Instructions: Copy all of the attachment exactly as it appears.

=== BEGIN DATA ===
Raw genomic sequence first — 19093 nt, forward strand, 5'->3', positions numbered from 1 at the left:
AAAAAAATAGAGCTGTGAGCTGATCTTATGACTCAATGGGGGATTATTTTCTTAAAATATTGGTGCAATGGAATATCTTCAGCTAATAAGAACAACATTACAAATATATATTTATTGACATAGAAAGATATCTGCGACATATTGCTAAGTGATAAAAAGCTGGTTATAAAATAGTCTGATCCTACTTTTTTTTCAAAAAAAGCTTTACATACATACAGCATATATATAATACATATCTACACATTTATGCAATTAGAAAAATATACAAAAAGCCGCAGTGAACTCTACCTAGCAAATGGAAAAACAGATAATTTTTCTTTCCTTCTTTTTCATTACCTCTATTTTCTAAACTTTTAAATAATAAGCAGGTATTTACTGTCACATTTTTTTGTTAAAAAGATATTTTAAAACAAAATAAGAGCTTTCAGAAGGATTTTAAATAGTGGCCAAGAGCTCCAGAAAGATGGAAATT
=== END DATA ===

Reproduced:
Raw genomic sequence first — 19093 nt, forward strand, 5'->3', positions numbered from 1 at the left:
AAAAAAATAGAGCTGTGAGCTGATCTTATGACTCAATGGGGGATTATTTTCTTAAAATATTGGTGCAATGGAATATCTTCAGCTAATAAGAACAACATTACAAATATATATTTATTGACATAGAAAGATATCTGCGACATATTGCTAAGTGATAAAAAGCTGGTTATAAAATAGTCTGATCCTACTTTTTTTTCAAAAAAAGCTTTACATACATACAGCATATATATAATACATATCTACACATTTATGCAATTAGAAAAATATACAAAAAGCCGCAGTGAACTCTACCTAGCAAATGGAAAAACAGATAATTTTTCTTTCCTTCTTTTTCATTACCTCTATTTTCTAAACTTTTAAATAATAAGCAGGTATTTACTGTCACATTTTTTTGTTAAAAAGATATTTTAAAACAAAATAAGAGCTTTCAGAAGGATTTTAAATAGTGGCCAAGAGCTCCAGAAAGATGGAAATT